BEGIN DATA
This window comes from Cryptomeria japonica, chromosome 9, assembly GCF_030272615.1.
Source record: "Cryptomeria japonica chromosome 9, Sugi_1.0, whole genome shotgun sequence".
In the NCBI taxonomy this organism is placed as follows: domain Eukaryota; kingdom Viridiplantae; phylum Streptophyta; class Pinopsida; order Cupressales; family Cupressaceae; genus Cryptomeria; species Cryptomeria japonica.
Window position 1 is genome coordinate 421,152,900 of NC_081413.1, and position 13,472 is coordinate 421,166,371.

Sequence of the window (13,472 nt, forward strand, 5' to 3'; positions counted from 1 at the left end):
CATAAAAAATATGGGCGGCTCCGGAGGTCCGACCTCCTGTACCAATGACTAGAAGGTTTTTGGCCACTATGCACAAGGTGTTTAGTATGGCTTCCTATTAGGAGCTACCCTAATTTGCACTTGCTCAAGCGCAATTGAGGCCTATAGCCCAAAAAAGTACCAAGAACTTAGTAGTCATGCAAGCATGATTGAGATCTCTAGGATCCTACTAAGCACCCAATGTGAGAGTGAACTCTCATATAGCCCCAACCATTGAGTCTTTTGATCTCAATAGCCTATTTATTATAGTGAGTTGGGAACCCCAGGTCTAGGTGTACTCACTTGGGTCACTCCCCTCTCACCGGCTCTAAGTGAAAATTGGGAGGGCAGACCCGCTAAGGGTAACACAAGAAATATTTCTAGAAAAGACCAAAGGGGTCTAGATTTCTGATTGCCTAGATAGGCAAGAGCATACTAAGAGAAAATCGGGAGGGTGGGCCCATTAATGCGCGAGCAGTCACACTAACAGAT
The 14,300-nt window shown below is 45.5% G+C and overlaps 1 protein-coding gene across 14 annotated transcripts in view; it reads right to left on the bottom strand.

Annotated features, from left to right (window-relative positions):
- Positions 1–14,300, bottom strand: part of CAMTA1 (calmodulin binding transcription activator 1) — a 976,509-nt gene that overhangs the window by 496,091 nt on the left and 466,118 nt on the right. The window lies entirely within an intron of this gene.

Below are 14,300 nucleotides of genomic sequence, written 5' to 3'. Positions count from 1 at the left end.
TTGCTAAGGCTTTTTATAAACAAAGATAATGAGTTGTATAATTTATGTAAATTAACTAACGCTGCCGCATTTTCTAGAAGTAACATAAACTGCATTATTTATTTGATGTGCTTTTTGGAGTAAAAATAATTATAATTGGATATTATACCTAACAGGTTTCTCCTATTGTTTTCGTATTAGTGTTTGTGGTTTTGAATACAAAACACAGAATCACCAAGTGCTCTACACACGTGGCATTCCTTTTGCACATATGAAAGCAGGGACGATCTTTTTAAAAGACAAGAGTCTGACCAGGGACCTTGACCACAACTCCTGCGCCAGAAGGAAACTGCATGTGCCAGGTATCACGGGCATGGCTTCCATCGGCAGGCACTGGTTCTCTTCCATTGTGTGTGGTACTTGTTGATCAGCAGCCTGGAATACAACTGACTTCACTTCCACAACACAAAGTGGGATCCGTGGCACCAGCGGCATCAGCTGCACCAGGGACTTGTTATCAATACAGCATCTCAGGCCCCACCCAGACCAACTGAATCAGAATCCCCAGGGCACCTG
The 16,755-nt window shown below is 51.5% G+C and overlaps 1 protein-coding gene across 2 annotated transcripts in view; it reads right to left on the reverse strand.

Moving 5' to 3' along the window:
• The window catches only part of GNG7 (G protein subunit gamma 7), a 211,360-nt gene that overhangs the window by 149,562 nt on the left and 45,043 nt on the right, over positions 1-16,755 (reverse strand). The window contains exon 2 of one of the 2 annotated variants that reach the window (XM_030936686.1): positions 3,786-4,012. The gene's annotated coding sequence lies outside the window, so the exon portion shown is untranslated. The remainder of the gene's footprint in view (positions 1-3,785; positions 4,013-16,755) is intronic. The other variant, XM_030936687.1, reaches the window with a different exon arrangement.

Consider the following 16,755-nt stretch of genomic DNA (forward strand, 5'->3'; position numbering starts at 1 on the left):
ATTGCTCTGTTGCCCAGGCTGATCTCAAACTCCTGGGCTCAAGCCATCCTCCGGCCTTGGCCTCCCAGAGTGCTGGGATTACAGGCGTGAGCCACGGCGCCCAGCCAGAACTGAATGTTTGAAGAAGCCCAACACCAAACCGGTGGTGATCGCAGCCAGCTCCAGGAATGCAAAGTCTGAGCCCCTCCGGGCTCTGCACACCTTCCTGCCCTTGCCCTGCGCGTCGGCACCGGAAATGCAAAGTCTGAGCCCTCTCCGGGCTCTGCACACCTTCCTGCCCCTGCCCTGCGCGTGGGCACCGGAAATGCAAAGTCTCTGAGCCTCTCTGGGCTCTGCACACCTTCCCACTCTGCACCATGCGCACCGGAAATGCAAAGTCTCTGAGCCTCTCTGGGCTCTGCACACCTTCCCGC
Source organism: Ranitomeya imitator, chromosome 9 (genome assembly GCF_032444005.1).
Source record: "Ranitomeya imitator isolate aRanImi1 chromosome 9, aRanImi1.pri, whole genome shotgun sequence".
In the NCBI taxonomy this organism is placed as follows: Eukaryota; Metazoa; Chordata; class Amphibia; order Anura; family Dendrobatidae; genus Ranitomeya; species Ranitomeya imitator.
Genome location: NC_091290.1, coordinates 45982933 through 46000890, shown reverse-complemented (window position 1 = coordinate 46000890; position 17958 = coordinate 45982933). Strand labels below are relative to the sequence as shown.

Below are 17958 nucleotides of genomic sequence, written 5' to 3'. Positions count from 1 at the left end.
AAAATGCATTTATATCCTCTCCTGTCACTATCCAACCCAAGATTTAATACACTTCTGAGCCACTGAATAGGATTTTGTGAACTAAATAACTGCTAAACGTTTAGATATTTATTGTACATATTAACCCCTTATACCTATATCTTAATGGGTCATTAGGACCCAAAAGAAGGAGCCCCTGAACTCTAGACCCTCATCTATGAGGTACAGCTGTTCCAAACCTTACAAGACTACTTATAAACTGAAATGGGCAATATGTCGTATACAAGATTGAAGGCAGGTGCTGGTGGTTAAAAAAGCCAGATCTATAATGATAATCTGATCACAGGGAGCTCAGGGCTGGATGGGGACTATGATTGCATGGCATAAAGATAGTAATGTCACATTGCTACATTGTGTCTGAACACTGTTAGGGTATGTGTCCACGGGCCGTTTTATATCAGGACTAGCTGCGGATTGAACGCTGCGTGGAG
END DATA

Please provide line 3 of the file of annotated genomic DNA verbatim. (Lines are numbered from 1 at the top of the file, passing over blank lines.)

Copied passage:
In the NCBI taxonomy this organism is placed as follows: domain Eukaryota; kingdom Viridiplantae; phylum Streptophyta; class Pinopsida; order Cupressales; family Cupressaceae; genus Cryptomeria; species Cryptomeria japonica.